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Best Practice For Creating Albums - Coming from Picasa

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  • Best Practice For Creating Albums - Coming from Picasa

    I'm coming from Picasa, RIP Picasa, and I've started recreating my albums in ACDSee 9 Pro and had a terrible thought that I'm going it wrong; with around 160 albums, I want to get it right from the get go.

    My process has been for example....
    1. Create a set called "Holidays",
    2. Create a collection inside "Holidays" called "yyyy-mm - Skiing in made-up place",
    3. Start adding the best photos to the collection, edit/process photos, share.

    I just want to make sure I should be using "Sets" and "Collections" for albums.

  • #2
    To me, I would likely use a collection for something like this. Possibly a Smart Collection, if I could identify a common search attribute that could be used to identify all the photos that would go into such a collection.


    • #3
      What about your album? Unless I've missed something, Sets and Collections seems to be the old way to create Albums.

      Not every photo is worth of being in an album. I also haven't tagged any photo, nor do I plan to.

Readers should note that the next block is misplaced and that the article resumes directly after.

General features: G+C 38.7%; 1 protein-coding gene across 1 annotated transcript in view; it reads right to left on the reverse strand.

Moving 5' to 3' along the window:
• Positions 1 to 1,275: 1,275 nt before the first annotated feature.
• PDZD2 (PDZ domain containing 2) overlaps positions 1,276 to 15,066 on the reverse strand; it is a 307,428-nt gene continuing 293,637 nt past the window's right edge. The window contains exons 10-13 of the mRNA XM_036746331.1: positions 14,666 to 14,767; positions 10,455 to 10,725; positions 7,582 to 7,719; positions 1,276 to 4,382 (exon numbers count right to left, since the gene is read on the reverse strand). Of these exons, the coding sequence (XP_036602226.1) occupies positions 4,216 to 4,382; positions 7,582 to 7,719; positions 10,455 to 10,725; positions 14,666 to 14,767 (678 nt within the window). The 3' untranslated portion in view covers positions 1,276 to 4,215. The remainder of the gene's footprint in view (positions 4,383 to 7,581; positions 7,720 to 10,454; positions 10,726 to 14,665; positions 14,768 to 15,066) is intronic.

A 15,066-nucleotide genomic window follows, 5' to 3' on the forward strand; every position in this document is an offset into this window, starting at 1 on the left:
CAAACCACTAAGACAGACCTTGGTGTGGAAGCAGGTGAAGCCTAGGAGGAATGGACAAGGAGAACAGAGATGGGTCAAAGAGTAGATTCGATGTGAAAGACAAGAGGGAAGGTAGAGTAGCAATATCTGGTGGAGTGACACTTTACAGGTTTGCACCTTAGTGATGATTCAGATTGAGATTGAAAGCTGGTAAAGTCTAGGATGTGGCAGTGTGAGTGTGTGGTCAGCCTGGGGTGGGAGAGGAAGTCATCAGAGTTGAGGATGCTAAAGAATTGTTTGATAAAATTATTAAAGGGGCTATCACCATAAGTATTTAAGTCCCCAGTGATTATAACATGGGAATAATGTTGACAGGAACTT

• #4
        Originally posted by MattSpew View Post
        What about your album? Unless I've missed something, Sets and Collections seems to be the old way to create Albums.

        Not every photo is worth of being in an album. I also haven't tagged any photo, nor do I plan to.
        Everyone uses ACDSee a bit differently, that's one of the reasons I like it. It has a rich management set that allows for people to find their own useage rules.

        Sorry, I don't do Albums, I've a few collections though, and some special use folders that contain copies of photos from the database. I want the database to be my repository, and any auxillary folders to facilitate special situations.

        In my mind, the ACDSee 'Tag' is not a permanent thing, like a Keyword or a Category., but rather a temporary marker for resolving maintenance issues.

        For instance, let's say I'm writing an article for my blog and want to find some suitable photos for illustrations. In that case, as I reviewed photos, the photos that I thought might work for the article would get tagged. Then I would create a (temporary) smart collection of tagged candidate photos for secondary review, untagging any photos that were weaker than others. Eventually , I would winnow out the weaker photos for illustration purposes and then move copies of the strongest photos to the article folder.